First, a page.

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Tips for untangling COVID-19 data from WSJ data ace Paul Overberg

Tips for untangling COVID-19 data from WSJ data ace Paul Overberg

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Over the past several months, data on COVID-19 has been used by governments around the world to order businesses to close and people to stay inside their homes, and has been a bedrock feature of news reports on the pandemic.

But that doesn’t mean the numbers are always presented in their proper contexts.

Veteran data journalist Paul Overberg of The Wall Street Journal shared tips this week with fellow reporters at the 2020 National Fellowship for cleaning up coronavirus data, particularly as it relates to demographics.

“This is about untangling all the disparities we see and trying to get a handle on them,” he said. “This is no simple laboratory experiment. This is the real world.”

Overberg urged reporters to look beyond the raw numbers in order to identify more accurate trends. He calls much of the data “noisy”: “There’s a signal in there, and we just have to sort of get past the noise and focus on the signal.”

“It doesn’t mean we can’t do our job,” he said, when confronted with imperfect data. “We just have to work a little harder, think a little harder and write a little more clearly to help the public understand what they need to understand.”

For instance, he said, COVID-19 testing numbers are not representative of the prevalence of infection in the general population, because the people who were tested were the ones who showed up to do so. Hospitalization figures are “a lot firmer,” he said, because individuals are only admitted to the hospital if they’re ill. He called deaths “the great equalizer,” but said even those numbers may be underreported because some states haven’t been counting probable deaths.

Ferreting out COVID-19 disparities is another area where it helps to dig deeper, Overberg said. He noted that certain people have been more adversely affected by COVID-19, citing factors such as their age, sex, race, health status, income, education, and maybe even their genetic code.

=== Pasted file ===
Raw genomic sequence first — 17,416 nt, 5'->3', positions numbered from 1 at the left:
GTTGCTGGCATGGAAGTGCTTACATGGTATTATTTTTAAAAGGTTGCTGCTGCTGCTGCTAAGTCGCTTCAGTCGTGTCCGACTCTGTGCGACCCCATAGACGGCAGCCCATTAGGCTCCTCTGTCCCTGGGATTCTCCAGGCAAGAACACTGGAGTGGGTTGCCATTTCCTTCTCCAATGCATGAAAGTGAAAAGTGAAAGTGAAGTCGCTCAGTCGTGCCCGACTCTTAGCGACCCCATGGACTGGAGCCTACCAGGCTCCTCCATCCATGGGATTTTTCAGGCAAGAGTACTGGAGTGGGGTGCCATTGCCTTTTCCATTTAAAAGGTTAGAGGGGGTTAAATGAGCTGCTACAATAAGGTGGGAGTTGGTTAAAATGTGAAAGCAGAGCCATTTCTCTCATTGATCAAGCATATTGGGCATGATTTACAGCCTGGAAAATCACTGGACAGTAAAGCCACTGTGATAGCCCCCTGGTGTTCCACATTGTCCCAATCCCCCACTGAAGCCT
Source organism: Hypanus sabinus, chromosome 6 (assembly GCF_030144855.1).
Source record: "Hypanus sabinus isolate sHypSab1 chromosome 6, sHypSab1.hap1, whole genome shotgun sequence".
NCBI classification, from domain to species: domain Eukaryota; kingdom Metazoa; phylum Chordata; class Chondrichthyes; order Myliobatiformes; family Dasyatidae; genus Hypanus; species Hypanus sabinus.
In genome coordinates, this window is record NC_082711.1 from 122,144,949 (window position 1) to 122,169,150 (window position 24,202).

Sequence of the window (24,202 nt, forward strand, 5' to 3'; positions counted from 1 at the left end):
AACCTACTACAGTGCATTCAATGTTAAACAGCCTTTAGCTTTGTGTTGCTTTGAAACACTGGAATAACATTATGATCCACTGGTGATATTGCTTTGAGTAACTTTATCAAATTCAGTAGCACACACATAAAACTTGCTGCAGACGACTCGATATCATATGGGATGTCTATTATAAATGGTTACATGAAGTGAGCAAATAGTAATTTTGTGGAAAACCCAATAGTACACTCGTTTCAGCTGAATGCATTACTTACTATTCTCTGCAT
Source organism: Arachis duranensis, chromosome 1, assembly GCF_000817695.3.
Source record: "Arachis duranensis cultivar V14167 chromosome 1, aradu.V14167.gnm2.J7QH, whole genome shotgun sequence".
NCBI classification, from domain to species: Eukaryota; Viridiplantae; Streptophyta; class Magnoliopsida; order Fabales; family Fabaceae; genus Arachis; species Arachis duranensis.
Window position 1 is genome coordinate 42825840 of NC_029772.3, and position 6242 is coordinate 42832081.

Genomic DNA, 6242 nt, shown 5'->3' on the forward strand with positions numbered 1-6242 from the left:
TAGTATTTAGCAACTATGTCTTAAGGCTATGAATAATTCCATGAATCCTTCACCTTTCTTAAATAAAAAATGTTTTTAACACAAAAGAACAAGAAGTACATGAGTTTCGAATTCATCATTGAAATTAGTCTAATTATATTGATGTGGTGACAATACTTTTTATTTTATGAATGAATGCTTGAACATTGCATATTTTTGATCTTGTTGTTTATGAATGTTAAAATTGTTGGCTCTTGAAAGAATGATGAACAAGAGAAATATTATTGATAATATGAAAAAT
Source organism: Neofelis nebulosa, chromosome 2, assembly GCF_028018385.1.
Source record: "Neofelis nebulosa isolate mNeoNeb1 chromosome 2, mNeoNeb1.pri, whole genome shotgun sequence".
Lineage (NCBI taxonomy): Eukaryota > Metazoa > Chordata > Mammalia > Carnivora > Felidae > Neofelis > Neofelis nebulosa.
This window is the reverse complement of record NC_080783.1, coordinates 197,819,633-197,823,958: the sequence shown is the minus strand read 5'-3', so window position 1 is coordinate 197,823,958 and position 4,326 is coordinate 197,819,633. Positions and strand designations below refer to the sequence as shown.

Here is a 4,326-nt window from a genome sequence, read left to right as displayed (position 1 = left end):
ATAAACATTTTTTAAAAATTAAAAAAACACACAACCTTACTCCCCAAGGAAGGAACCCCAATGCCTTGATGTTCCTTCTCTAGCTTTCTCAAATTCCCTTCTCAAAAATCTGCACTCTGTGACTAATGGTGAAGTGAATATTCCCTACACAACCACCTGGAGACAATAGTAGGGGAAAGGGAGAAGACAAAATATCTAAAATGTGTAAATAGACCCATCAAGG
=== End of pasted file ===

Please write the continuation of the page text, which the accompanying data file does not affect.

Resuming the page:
For example, he said, people who are poorer and less educated are more likely to be “the ones who can’t isolate at home. They live in more crowded housing. They may not understand the intricacies of what a virus is about and how it propagates and things like that. Job exposure is also a significant factor.”

“These all wrap together,” he added. “You can’t just say let’s look at the race breakdown ... and let’s look at the age breakdown.”

He said it’s “simplistic” to break down deaths by race within a given state. That’s because some cities have been harder hit by the coronavirus and tend to have different demographic makeups than other areas in those states.

As a result, the Centers for Disease Control and Prevention now releases location-adjusted data. As of July 8, Overberg showed, those numbers indicate that whites make up 60% of the overall population but only 42% of the “weighted” population (places that are coronavirus hotspots), while for blacks those numbers are 13% and 17%, respectively. That data suggests that Blacks may be prone to dying from COVID-19 in part because they live in areas where it is more prevalent.

The CDC also releases age-adjusted COVID-19 data, Overberg said. This is helpful for comparing races and ethnicities because Hispanic and Latino Americans tend to be younger than their Black and white counterparts, though both minority groups are more likely to die from the coronavirus at younger ages. Age-adjustment is a way to make groups with different age distributions comparable, by using a “standard” population as a baseline for comparison.

Overberg showed the overall COVID-19 death rates of 33 people per 100,000 for whites, 67 for Blacks and 35 for Hispanics and Latinos. But when the death rates are adjusted for age, they become 26, 88 and 64 per 100,000, respectively. So, the disparities are greater than they appear on the face of it.

Overberg said journalists can crunch these numbers and then focus their reporting on the question: “Does policy reflect what we pretty much know now, and is the government responding appropriately?”

He suggested some possible story ideas along those lines: Is testing available at the locations and times most appropriate for its target audience? Is testing being publicized at the right times and places and in the right languages? Have cities set up quarantine and isolation facilities where they’re needed? Are governments mandating sick leave? Is telehealth offered for free? Is tracking and tracing adequate?

“It’s pretty well-documented that there are these disparities,” Overberg said. “What is your local government actually bringing to bear with that knowledge, to actually make policy work for the known facts?”

In addition, he recommended reporters check out COVID-related disparity data from the CDC, National Academies of Sciences, Health Affairs, U.S. Department of Veterans Affairs and Harvard University.

“I know this can be a dry subject, but it’s an important one,” he said. “Demographics are always important. You realize it even more when you see all the ways it plays out in something that’s literally life and death.”

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